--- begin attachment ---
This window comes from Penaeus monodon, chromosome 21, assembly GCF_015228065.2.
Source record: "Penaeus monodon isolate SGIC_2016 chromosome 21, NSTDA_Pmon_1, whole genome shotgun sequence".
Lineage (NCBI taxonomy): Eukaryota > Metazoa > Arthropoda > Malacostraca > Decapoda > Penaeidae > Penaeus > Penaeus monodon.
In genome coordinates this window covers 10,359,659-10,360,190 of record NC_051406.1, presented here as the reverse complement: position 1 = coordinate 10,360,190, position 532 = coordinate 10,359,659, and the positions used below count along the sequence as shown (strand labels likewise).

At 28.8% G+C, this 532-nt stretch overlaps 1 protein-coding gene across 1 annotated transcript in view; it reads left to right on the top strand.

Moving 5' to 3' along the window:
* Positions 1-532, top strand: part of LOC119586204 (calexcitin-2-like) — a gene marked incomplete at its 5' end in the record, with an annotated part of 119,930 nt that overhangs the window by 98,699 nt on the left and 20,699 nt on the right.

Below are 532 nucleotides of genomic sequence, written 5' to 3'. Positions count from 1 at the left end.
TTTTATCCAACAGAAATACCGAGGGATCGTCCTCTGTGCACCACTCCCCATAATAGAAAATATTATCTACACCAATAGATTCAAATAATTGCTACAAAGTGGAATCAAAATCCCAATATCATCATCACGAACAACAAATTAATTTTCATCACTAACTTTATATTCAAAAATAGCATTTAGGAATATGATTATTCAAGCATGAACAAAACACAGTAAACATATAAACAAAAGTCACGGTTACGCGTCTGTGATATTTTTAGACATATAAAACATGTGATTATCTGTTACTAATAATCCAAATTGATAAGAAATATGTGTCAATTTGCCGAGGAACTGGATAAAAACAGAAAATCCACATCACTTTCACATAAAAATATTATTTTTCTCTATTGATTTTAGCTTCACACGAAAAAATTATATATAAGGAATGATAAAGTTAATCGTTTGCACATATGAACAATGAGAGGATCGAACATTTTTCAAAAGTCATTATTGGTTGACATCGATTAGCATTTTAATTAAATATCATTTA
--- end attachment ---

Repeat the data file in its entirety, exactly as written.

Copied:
This window comes from Penaeus monodon, chromosome 21, assembly GCF_015228065.2.
Source record: "Penaeus monodon isolate SGIC_2016 chromosome 21, NSTDA_Pmon_1, whole genome shotgun sequence".
Lineage (NCBI taxonomy): Eukaryota > Metazoa > Arthropoda > Malacostraca > Decapoda > Penaeidae > Penaeus > Penaeus monodon.
In genome coordinates this window covers 10,359,659-10,360,190 of record NC_051406.1, presented here as the reverse complement: position 1 = coordinate 10,360,190, position 532 = coordinate 10,359,659, and the positions used below count along the sequence as shown (strand labels likewise).

At 28.8% G+C, this 532-nt stretch overlaps 1 protein-coding gene across 1 annotated transcript in view; it reads left to right on the top strand.

Moving 5' to 3' along the window:
* Positions 1-532, top strand: part of LOC119586204 (calexcitin-2-like) — a gene marked incomplete at its 5' end in the record, with an annotated part of 119,930 nt that overhangs the window by 98,699 nt on the left and 20,699 nt on the right.

Below are 532 nucleotides of genomic sequence, written 5' to 3'. Positions count from 1 at the left end.
TTTTATCCAACAGAAATACCGAGGGATCGTCCTCTGTGCACCACTCCCCATAATAGAAAATATTATCTACACCAATAGATTCAAATAATTGCTACAAAGTGGAATCAAAATCCCAATATCATCATCACGAACAACAAATTAATTTTCATCACTAACTTTATATTCAAAAATAGCATTTAGGAATATGATTATTCAAGCATGAACAAAACACAGTAAACATATAAACAAAAGTCACGGTTACGCGTCTGTGATATTTTTAGACATATAAAACATGTGATTATCTGTTACTAATAATCCAAATTGATAAGAAATATGTGTCAATTTGCCGAGGAACTGGATAAAAACAGAAAATCCACATCACTTTCACATAAAAATATTATTTTTCTCTATTGATTTTAGCTTCACACGAAAAAATTATATATAAGGAATGATAAAGTTAATCGTTTGCACATATGAACAATGAGAGGATCGAACATTTTTCAAAAGTCATTATTGGTTGACATCGATTAGCATTTTAATTAAATATCATTTA